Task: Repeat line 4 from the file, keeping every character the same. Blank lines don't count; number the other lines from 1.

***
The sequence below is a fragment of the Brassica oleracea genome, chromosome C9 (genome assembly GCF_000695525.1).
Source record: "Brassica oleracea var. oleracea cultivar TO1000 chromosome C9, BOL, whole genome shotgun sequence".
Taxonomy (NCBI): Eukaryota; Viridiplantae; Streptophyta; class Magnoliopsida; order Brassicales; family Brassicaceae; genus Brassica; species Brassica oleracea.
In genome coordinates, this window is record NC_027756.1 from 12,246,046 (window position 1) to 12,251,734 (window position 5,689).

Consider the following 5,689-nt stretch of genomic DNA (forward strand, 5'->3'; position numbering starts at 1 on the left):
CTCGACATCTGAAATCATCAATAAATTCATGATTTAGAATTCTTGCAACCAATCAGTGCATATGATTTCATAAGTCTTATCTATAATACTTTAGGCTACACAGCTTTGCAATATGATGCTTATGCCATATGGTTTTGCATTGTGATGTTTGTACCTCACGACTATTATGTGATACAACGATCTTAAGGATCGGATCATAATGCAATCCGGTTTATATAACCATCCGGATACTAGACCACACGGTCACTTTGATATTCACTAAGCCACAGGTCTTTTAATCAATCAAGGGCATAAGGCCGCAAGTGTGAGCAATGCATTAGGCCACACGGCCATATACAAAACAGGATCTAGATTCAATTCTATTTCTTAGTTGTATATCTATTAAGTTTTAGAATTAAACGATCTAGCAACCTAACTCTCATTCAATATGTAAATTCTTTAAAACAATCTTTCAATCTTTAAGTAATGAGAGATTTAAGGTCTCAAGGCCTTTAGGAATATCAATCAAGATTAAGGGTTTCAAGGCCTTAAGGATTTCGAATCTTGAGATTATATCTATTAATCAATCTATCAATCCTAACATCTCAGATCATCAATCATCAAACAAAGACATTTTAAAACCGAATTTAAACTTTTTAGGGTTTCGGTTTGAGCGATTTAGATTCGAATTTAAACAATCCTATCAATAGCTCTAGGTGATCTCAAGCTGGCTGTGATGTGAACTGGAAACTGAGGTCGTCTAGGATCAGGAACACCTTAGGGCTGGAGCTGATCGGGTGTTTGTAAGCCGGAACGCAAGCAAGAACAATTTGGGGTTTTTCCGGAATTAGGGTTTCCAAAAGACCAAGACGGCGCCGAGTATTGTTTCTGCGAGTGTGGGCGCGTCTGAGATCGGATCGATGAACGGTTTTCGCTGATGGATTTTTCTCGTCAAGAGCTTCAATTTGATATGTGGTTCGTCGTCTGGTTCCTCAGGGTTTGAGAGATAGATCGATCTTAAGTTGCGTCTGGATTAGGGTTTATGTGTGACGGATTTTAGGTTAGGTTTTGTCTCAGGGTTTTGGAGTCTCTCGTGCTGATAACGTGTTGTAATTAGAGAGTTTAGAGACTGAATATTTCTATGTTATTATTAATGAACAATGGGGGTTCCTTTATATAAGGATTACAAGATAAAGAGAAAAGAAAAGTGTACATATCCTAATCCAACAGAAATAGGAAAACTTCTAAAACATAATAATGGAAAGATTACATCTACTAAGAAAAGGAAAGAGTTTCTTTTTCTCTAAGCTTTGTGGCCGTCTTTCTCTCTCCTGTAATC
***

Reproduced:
In genome coordinates, this window is record NC_027756.1 from 12,246,046 (window position 1) to 12,251,734 (window position 5,689).